- Specie: Cinnamon Camphor (cinnamomum camphora)
- Location: Oaklands Path, leading up from the intersection of Park Road, Babington Path and Bonham Road, Western District, Hong Kong
Despite Hong Kong’s rapid development as one of the world’s mega-cities, there are tress that are left to grow in the middle of a street. And good thing too, since some have embedded themselves into the urban fabric of the city and are now icons of sustainable urban planning.
Take this camphor tree for example growing out of a concrete pit in the middle of Oaklands Path. From the bottom of the path, the view of this tall, thin, elegant individual growing in the middle of the narrow street surrounded by buildings is a sight to behold.
From the size of its trunk, it is old, but what makes it special is perhaps not its age, which obviously helps, but its struggle to thrive in such a confined environment – it is truly a product of our city. Restricted by the narrow path, it has had no choice by to grow straight up, which is not characteristics of camphors, which typically have multiple limbs spreading out into an expansive canopy, like those just around the corner from this tree in West End Park.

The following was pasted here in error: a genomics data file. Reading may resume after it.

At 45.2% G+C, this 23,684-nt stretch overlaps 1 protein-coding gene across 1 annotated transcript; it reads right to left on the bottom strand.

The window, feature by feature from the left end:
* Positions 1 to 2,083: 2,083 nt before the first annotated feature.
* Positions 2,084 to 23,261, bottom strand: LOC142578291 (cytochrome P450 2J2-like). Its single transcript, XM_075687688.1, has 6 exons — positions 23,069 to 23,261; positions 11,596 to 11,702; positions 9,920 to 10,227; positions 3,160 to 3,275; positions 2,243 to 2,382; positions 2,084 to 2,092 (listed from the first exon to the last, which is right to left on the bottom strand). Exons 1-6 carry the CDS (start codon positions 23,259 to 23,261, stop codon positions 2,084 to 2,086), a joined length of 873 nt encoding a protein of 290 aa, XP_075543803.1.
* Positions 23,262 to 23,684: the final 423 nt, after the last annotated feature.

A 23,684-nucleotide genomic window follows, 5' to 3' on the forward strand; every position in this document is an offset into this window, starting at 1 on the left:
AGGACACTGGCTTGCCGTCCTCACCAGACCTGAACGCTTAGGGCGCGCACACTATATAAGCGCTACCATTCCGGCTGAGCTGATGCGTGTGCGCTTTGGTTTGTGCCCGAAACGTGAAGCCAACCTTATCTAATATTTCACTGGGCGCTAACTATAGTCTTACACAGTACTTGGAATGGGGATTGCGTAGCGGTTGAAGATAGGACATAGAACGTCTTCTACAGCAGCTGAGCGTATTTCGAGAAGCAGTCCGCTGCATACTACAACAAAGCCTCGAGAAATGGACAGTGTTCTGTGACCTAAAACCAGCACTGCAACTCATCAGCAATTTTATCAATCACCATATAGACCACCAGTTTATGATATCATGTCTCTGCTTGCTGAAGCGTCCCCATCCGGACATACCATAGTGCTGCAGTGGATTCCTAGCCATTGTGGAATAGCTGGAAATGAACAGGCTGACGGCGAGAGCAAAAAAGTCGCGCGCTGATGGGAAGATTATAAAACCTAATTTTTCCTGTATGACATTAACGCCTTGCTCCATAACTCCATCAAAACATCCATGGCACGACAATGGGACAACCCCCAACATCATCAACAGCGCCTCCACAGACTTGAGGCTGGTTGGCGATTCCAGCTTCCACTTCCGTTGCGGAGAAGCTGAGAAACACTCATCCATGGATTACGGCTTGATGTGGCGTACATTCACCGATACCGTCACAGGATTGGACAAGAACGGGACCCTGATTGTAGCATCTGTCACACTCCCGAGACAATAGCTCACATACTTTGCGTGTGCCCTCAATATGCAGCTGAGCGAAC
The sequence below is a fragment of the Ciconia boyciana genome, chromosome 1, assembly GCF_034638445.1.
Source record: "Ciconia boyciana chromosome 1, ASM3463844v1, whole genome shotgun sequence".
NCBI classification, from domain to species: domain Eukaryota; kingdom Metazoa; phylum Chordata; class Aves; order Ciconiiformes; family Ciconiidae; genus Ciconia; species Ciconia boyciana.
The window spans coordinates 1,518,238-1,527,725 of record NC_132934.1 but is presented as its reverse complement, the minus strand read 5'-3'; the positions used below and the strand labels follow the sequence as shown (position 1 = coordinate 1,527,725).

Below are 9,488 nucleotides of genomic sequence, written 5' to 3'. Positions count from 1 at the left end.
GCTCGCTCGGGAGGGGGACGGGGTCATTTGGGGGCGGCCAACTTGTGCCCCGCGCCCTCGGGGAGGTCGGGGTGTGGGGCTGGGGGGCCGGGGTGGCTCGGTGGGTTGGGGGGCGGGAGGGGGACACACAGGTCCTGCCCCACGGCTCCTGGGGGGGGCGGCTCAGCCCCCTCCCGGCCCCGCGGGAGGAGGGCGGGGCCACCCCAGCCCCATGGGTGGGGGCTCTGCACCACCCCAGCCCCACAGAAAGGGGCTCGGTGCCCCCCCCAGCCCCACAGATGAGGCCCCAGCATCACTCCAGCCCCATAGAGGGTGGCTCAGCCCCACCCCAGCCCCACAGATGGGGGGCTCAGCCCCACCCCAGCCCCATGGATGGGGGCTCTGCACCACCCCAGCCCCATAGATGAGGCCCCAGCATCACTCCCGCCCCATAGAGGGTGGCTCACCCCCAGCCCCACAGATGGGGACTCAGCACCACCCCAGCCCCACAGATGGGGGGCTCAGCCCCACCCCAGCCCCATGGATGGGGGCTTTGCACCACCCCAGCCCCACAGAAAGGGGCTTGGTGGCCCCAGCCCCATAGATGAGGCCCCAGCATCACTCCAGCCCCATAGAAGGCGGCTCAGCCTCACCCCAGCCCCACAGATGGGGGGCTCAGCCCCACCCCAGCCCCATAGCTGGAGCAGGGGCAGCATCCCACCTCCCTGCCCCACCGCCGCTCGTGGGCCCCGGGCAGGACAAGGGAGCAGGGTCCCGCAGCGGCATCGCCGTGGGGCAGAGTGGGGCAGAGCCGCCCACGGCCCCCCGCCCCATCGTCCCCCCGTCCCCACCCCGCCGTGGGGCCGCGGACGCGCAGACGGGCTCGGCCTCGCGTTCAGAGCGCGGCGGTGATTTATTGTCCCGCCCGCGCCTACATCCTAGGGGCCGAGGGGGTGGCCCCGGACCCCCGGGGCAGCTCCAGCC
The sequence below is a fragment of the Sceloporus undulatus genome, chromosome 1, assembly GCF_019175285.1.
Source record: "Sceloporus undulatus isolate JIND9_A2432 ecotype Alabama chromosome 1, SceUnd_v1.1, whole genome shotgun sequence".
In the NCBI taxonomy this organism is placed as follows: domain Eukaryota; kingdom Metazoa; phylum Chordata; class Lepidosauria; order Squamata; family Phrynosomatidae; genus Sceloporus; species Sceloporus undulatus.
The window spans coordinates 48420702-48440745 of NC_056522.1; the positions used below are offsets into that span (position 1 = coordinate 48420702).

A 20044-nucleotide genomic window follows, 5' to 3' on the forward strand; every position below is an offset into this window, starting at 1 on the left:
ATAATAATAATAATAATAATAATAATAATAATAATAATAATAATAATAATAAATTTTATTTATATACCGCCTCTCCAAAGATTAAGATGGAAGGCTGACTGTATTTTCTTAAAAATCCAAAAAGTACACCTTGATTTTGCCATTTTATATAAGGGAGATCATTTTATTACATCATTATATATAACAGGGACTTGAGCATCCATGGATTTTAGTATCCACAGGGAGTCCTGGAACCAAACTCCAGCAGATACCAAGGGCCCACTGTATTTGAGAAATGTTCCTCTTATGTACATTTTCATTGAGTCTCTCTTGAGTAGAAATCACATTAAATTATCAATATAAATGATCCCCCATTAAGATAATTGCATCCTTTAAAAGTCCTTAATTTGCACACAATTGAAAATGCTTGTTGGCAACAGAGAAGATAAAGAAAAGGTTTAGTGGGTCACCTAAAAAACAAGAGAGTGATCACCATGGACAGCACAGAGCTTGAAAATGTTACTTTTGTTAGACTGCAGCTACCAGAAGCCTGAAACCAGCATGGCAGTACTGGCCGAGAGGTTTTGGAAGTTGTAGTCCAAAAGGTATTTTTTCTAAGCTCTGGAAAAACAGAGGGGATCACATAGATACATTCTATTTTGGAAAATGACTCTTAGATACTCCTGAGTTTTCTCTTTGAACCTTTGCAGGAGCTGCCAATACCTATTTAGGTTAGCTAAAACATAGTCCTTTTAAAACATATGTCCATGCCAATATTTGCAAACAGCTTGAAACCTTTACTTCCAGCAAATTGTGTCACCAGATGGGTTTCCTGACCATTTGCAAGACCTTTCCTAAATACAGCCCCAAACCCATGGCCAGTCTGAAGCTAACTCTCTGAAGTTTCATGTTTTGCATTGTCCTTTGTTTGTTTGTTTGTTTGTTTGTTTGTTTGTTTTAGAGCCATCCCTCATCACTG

That’s not to say, the camphors is lacking in splendour. It’s trunk has acquired a distinct shape, showing the years when it has had to build up mass and energy for its reach for the precious sunlight seeping down from between the buildings.
Now that it is all grown up, it has developed a restrained, yet intense canopy. Let’s hope it stays healthy and is left alone, unlike the unfortunate fate of another tree in the middle of the street on Monmouth Path, which was disappeared by mysterious handlers.